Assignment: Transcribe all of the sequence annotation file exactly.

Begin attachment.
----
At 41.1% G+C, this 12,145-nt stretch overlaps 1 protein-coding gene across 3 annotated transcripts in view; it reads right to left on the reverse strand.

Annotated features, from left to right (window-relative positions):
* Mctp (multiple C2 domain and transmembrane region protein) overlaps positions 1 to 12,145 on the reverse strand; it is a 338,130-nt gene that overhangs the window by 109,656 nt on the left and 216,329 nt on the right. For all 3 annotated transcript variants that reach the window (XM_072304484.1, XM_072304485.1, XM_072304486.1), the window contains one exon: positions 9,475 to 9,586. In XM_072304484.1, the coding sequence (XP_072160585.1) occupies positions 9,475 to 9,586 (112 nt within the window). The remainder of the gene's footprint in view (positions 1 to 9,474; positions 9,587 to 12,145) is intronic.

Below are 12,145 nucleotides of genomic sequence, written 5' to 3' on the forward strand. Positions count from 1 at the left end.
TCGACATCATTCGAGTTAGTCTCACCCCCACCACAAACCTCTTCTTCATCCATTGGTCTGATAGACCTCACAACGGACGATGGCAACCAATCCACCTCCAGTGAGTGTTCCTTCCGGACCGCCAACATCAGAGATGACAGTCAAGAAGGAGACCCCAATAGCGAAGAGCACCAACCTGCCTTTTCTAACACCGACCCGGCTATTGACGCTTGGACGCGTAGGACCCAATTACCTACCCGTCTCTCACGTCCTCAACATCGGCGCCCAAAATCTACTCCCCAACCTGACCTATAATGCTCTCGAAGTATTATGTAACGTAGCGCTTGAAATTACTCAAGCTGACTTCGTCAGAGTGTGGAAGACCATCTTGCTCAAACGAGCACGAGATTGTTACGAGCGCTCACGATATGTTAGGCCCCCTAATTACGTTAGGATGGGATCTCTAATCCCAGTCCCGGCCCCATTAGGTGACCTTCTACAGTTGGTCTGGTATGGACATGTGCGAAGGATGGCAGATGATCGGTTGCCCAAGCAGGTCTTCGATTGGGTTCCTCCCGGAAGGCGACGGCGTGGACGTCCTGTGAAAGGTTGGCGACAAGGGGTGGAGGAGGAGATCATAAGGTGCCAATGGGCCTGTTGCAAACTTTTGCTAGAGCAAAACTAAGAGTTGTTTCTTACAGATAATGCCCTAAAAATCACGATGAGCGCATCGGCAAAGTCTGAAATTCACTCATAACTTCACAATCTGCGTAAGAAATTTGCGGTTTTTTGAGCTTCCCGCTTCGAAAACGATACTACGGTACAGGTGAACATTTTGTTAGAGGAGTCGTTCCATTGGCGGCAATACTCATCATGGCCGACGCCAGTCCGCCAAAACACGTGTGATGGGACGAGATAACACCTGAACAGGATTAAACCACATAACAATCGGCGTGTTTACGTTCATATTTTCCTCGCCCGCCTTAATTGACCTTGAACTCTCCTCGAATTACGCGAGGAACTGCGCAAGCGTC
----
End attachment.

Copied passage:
At 41.1% G+C, this 12,145-nt stretch overlaps 1 protein-coding gene across 3 annotated transcripts in view; it reads right to left on the reverse strand.

Annotated features, from left to right (window-relative positions):
* Mctp (multiple C2 domain and transmembrane region protein) overlaps positions 1 to 12,145 on the reverse strand; it is a 338,130-nt gene that overhangs the window by 109,656 nt on the left and 216,329 nt on the right. For all 3 annotated transcript variants that reach the window (XM_072304484.1, XM_072304485.1, XM_072304486.1), the window contains one exon: positions 9,475 to 9,586. In XM_072304484.1, the coding sequence (XP_072160585.1) occupies positions 9,475 to 9,586 (112 nt within the window). The remainder of the gene's footprint in view (positions 1 to 9,474; positions 9,587 to 12,145) is intronic.

Below are 12,145 nucleotides of genomic sequence, written 5' to 3' on the forward strand. Positions count from 1 at the left end.
TCGACATCATTCGAGTTAGTCTCACCCCCACCACAAACCTCTTCTTCATCCATTGGTCTGATAGACCTCACAACGGACGATGGCAACCAATCCACCTCCAGTGAGTGTTCCTTCCGGACCGCCAACATCAGAGATGACAGTCAAGAAGGAGACCCCAATAGCGAAGAGCACCAACCTGCCTTTTCTAACACCGACCCGGCTATTGACGCTTGGACGCGTAGGACCCAATTACCTACCCGTCTCTCACGTCCTCAACATCGGCGCCCAAAATCTACTCCCCAACCTGACCTATAATGCTCTCGAAGTATTATGTAACGTAGCGCTTGAAATTACTCAAGCTGACTTCGTCAGAGTGTGGAAGACCATCTTGCTCAAACGAGCACGAGATTGTTACGAGCGCTCACGATATGTTAGGCCCCCTAATTACGTTAGGATGGGATCTCTAATCCCAGTCCCGGCCCCATTAGGTGACCTTCTACAGTTGGTCTGGTATGGACATGTGCGAAGGATGGCAGATGATCGGTTGCCCAAGCAGGTCTTCGATTGGGTTCCTCCCGGAAGGCGACGGCGTGGACGTCCTGTGAAAGGTTGGCGACAAGGGGTGGAGGAGGAGATCATAAGGTGCCAATGGGCCTGTTGCAAACTTTTGCTAGAGCAAAACTAAGAGTTGTTTCTTACAGATAATGCCCTAAAAATCACGATGAGCGCATCGGCAAAGTCTGAAATTCACTCATAACTTCACAATCTGCGTAAGAAATTTGCGGTTTTTTGAGCTTCCCGCTTCGAAAACGATACTACGGTACAGGTGAACATTTTGTTAGAGGAGTCGTTCCATTGGCGGCAATACTCATCATGGCCGACGCCAGTCCGCCAAAACACGTGTGATGGGACGAGATAACACCTGAACAGGATTAAACCACATAACAATCGGCGTGTTTACGTTCATATTTTCCTCGCCCGCCTTAATTGACCTTGAACTCTCCTCGAATTACGCGAGGAACTGCGCAAGCGTC